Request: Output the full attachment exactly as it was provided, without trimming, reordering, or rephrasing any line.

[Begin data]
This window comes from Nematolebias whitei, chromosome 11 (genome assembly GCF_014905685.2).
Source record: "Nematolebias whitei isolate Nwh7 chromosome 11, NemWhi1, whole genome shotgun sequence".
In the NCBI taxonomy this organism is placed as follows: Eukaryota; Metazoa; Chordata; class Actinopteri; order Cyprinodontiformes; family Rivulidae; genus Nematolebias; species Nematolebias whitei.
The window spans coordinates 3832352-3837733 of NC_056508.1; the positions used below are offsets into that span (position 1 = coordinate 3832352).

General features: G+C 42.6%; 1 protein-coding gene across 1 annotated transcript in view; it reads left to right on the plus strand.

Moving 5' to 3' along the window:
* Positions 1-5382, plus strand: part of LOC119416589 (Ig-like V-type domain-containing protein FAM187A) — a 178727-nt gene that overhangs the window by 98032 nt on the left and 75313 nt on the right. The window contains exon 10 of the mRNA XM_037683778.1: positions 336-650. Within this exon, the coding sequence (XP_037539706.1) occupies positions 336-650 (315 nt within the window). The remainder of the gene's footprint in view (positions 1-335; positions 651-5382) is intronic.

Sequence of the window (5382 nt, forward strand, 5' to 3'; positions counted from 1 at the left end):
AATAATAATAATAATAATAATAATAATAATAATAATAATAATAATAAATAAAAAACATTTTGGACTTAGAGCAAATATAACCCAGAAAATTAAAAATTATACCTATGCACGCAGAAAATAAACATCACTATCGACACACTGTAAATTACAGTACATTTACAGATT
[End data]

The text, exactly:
This window comes from Nematolebias whitei, chromosome 11 (genome assembly GCF_014905685.2).
Source record: "Nematolebias whitei isolate Nwh7 chromosome 11, NemWhi1, whole genome shotgun sequence".
In the NCBI taxonomy this organism is placed as follows: Eukaryota; Metazoa; Chordata; class Actinopteri; order Cyprinodontiformes; family Rivulidae; genus Nematolebias; species Nematolebias whitei.
The window spans coordinates 3832352-3837733 of NC_056508.1; the positions used below are offsets into that span (position 1 = coordinate 3832352).

General features: G+C 42.6%; 1 protein-coding gene across 1 annotated transcript in view; it reads left to right on the plus strand.

Moving 5' to 3' along the window:
* Positions 1-5382, plus strand: part of LOC119416589 (Ig-like V-type domain-containing protein FAM187A) — a 178727-nt gene that overhangs the window by 98032 nt on the left and 75313 nt on the right. The window contains exon 10 of the mRNA XM_037683778.1: positions 336-650. Within this exon, the coding sequence (XP_037539706.1) occupies positions 336-650 (315 nt within the window). The remainder of the gene's footprint in view (positions 1-335; positions 651-5382) is intronic.

Sequence of the window (5382 nt, forward strand, 5' to 3'; positions counted from 1 at the left end):
AATAATAATAATAATAATAATAATAATAATAATAATAATAATAATAAATAAAAAACATTTTGGACTTAGAGCAAATATAACCCAGAAAATTAAAAATTATACCTATGCACGCAGAAAATAAACATCACTATCGACACACTGTAAATTACAGTACATTTACAGATT